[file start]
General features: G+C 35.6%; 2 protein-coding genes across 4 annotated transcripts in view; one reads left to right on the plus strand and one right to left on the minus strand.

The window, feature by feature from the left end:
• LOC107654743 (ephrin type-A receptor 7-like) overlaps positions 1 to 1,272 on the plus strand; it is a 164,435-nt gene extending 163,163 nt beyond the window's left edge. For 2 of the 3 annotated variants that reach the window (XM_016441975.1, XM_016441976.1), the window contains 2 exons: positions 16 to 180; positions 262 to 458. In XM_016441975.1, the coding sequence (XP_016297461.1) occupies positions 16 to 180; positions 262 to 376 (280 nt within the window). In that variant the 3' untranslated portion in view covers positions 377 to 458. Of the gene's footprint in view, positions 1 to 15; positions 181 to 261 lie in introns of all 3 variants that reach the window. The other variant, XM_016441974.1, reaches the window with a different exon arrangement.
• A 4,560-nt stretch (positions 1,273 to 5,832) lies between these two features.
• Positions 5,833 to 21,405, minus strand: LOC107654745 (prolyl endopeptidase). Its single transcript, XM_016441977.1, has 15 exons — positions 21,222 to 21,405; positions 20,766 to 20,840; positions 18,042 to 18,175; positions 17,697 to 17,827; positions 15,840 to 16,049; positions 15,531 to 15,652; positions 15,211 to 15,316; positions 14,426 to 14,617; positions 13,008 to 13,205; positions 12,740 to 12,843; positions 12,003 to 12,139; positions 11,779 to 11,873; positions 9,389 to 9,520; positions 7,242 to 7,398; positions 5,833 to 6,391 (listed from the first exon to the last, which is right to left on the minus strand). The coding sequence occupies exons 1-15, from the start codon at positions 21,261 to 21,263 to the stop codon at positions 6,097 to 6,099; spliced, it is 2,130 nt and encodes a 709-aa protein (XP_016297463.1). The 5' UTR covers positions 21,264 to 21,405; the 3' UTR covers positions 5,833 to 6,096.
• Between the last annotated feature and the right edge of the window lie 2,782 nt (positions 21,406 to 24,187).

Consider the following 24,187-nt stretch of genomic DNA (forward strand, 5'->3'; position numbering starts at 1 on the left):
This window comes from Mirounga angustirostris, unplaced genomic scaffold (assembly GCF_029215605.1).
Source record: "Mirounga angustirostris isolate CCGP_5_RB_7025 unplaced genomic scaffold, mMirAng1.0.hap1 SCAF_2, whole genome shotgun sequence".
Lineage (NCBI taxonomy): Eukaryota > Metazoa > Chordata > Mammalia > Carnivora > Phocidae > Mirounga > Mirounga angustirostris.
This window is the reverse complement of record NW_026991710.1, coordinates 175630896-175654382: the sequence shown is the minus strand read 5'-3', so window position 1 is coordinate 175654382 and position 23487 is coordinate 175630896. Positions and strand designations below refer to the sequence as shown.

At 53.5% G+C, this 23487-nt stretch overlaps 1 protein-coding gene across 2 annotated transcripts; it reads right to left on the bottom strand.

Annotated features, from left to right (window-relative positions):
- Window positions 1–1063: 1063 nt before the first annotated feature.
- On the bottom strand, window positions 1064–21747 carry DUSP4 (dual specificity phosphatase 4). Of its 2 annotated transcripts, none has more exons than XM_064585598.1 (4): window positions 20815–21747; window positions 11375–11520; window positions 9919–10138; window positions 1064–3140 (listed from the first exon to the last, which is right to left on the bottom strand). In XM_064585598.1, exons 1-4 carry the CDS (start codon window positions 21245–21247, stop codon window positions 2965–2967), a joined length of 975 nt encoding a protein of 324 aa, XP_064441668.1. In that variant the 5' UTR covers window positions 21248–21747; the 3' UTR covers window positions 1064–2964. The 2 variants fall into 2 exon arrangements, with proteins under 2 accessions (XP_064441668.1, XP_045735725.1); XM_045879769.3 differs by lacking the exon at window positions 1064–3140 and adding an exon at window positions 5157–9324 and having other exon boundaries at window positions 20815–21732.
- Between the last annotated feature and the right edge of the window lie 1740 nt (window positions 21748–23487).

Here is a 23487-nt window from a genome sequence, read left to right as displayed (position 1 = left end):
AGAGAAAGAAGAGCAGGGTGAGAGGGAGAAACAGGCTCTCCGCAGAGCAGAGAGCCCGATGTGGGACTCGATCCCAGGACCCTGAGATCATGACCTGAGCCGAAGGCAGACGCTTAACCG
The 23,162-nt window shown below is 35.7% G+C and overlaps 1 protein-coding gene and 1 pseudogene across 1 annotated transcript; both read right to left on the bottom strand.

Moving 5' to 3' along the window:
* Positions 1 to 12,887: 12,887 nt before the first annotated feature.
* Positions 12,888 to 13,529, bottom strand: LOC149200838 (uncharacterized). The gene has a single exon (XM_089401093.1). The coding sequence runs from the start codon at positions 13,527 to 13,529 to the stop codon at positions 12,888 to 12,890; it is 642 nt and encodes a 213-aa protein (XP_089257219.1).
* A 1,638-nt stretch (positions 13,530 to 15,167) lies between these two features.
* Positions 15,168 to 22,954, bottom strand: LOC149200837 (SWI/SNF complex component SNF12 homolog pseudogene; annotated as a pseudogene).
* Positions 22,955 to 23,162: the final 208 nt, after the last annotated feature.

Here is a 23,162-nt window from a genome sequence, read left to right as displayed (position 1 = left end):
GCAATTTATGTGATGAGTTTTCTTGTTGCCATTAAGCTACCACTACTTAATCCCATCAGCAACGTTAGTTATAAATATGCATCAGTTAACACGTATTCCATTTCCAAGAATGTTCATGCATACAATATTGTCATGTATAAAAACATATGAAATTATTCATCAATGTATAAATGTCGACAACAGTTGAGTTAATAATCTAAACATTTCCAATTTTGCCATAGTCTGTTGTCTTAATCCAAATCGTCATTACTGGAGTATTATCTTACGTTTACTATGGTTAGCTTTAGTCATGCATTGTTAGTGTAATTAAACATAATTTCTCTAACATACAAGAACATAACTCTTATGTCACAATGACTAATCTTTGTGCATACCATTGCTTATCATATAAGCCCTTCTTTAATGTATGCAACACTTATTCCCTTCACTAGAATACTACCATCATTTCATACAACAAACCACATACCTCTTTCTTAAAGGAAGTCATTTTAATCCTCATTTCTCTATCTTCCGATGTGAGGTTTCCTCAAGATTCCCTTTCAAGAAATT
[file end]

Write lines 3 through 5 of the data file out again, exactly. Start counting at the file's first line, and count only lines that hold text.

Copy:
• LOC107654743 (ephrin type-A receptor 7-like) overlaps positions 1 to 1,272 on the plus strand; it is a 164,435-nt gene extending 163,163 nt beyond the window's left edge. For 2 of the 3 annotated variants that reach the window (XM_016441975.1, XM_016441976.1), the window contains 2 exons: positions 16 to 180; positions 262 to 458. In XM_016441975.1, the coding sequence (XP_016297461.1) occupies positions 16 to 180; positions 262 to 376 (280 nt within the window). In that variant the 3' untranslated portion in view covers positions 377 to 458. Of the gene's footprint in view, positions 1 to 15; positions 181 to 261 lie in introns of all 3 variants that reach the window. The other variant, XM_016441974.1, reaches the window with a different exon arrangement.
• A 4,560-nt stretch (positions 1,273 to 5,832) lies between these two features.
• Positions 5,833 to 21,405, minus strand: LOC107654745 (prolyl endopeptidase). Its single transcript, XM_016441977.1, has 15 exons — positions 21,222 to 21,405; positions 20,766 to 20,840; positions 18,042 to 18,175; positions 17,697 to 17,827; positions 15,840 to 16,049; positions 15,531 to 15,652; positions 15,211 to 15,316; positions 14,426 to 14,617; positions 13,008 to 13,205; positions 12,740 to 12,843; positions 12,003 to 12,139; positions 11,779 to 11,873; positions 9,389 to 9,520; positions 7,242 to 7,398; positions 5,833 to 6,391 (listed from the first exon to the last, which is right to left on the minus strand). The coding sequence occupies exons 1-15, from the start codon at positions 21,261 to 21,263 to the stop codon at positions 6,097 to 6,099; spliced, it is 2,130 nt and encodes a 709-aa protein (XP_016297463.1). The 5' UTR covers positions 21,264 to 21,405; the 3' UTR covers positions 5,833 to 6,096.